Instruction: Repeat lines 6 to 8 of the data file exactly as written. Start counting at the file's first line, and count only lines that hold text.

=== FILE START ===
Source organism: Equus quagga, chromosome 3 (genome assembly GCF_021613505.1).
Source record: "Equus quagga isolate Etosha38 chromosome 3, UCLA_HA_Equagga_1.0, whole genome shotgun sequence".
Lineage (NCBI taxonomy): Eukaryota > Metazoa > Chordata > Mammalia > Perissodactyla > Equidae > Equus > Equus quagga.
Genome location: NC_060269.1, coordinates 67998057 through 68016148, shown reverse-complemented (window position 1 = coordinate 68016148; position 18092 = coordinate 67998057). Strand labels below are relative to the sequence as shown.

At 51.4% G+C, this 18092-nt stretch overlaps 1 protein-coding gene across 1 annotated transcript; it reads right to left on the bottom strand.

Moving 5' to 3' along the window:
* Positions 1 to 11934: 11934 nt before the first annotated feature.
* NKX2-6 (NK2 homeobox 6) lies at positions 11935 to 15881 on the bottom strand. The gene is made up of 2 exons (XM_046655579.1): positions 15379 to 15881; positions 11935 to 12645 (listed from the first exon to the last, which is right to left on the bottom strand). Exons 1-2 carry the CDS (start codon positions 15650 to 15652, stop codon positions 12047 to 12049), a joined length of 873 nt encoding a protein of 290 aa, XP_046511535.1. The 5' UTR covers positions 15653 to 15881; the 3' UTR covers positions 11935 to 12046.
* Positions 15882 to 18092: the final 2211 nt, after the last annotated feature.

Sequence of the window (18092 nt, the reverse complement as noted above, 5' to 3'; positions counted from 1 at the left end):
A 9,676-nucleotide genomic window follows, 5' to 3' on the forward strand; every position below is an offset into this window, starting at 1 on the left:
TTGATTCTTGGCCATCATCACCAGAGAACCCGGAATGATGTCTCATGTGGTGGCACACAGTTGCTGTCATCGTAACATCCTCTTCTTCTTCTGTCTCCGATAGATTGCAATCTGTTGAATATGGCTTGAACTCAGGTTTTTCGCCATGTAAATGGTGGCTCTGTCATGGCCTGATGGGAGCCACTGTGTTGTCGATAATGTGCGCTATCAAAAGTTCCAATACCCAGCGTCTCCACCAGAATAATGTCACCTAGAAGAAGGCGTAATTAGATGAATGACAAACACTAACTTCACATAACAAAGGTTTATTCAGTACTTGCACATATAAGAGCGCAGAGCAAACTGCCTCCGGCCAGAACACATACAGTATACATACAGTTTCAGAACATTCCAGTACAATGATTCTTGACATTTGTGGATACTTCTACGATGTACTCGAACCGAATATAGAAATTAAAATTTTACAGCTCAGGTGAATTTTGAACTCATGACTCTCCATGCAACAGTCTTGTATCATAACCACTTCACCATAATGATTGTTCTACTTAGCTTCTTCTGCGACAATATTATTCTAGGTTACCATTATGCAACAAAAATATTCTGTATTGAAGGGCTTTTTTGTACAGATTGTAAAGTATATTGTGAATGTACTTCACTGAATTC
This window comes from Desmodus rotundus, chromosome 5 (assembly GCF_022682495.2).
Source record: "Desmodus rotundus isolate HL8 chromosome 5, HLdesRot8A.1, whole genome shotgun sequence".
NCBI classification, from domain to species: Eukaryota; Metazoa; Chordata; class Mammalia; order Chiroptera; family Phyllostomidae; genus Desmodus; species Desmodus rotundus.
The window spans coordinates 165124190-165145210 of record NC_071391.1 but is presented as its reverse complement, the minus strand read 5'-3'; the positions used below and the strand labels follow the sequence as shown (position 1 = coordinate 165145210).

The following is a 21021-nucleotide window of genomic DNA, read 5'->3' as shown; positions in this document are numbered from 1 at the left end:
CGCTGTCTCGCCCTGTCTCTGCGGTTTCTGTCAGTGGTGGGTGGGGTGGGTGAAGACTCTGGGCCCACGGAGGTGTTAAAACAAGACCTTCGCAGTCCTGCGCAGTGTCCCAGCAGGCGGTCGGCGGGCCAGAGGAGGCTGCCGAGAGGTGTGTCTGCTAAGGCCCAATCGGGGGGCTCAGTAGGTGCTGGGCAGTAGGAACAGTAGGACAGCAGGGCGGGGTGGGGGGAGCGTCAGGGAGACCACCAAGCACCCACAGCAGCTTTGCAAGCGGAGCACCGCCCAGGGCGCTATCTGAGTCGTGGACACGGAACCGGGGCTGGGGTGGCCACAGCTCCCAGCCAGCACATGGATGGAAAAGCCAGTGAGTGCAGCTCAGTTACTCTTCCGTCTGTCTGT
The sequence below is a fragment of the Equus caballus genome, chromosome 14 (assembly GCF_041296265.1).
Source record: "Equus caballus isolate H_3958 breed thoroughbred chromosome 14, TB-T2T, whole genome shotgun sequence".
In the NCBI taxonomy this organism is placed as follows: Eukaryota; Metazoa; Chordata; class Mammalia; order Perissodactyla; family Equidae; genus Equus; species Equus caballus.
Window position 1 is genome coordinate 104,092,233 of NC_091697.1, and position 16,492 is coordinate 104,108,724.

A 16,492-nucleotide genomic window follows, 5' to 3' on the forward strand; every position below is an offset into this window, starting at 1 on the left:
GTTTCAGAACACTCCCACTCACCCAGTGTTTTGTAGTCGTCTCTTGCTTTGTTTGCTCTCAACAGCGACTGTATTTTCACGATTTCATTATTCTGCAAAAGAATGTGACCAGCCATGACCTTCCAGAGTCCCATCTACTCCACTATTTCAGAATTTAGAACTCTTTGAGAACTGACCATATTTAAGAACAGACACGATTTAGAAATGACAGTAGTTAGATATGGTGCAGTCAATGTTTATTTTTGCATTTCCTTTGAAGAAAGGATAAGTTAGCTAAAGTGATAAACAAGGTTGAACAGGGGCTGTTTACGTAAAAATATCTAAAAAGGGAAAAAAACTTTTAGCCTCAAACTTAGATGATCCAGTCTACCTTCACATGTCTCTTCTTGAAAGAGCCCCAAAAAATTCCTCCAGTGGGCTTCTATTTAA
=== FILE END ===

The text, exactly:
Moving 5' to 3' along the window:
* Positions 1 to 11934: 11934 nt before the first annotated feature.
* NKX2-6 (NK2 homeobox 6) lies at positions 11935 to 15881 on the bottom strand. The gene is made up of 2 exons (XM_046655579.1): positions 15379 to 15881; positions 11935 to 12645 (listed from the first exon to the last, which is right to left on the bottom strand). Exons 1-2 carry the CDS (start codon positions 15650 to 15652, stop codon positions 12047 to 12049), a joined length of 873 nt encoding a protein of 290 aa, XP_046511535.1. The 5' UTR covers positions 15653 to 15881; the 3' UTR covers positions 11935 to 12046.